Kyle Stuart Cranmer (New York University (US))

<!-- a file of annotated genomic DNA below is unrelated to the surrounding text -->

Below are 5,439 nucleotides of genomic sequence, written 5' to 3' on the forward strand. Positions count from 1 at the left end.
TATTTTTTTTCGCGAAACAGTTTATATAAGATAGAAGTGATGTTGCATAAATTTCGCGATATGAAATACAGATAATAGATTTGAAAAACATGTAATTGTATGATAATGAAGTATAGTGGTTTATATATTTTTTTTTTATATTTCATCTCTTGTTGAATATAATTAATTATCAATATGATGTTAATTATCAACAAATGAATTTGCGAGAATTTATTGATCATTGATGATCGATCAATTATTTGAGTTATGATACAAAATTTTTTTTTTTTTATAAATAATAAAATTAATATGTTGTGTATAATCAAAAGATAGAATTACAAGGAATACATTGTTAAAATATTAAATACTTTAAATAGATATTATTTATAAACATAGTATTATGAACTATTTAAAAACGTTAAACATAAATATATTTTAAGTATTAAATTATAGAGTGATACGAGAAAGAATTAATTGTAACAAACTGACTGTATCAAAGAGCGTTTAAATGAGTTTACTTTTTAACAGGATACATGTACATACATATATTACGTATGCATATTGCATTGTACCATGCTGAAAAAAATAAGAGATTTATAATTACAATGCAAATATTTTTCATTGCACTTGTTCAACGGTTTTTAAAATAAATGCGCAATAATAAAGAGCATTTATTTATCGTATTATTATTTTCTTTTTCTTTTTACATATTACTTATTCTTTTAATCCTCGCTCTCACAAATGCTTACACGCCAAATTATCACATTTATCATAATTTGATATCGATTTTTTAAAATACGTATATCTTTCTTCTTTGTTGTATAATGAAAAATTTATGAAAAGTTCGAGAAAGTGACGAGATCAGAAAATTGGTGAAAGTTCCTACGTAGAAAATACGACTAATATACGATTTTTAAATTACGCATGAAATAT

Most physics results at the LHC end in a likelihood ratio test. This includes discovery and exclusion for searches as well as mass, cross-section, and coupling measurements. The use of Machine Learning (multivariate) algorithms in HEP is mainly restricted to searches, which can be reduced to classification between two fixed distributions: signal vs. background. I will show how we can extend the use of ML classifiers to distributions parameterized by physical quantities like masses and couplings as well as nuisance parameters associated to systematic uncertainties. This allows for one to approximate the likelihood ratio while still using a high dimensional feature vector for the data. Both the MEM and ABC approaches mentioned above aim to provide inference on model parameters (like cross-sections, masses, couplings, etc.). ABC is fundamentally tied Bayesian inference and focuses on the “likelihood free” setting where only a simulator is available and one cannot directly compute the likelihood for the data. The MEM approach tries to directly compute the likelihood by approximating the detector. This approach is similar to ABC in that it provides parameter inference in the “likelihood free” setting by using a simulator, but it does not require one to use Bayesian inference and it cleanly separates issues of statistical calibration from the approximations that are being made. The method is much faster to evaluate than the MEM approach and does not require a simplified detector description. Furthermore, it is a generalization of the LHC experiments current use of multivariate classifiers for searches and integrates well into our existing statistical procedures.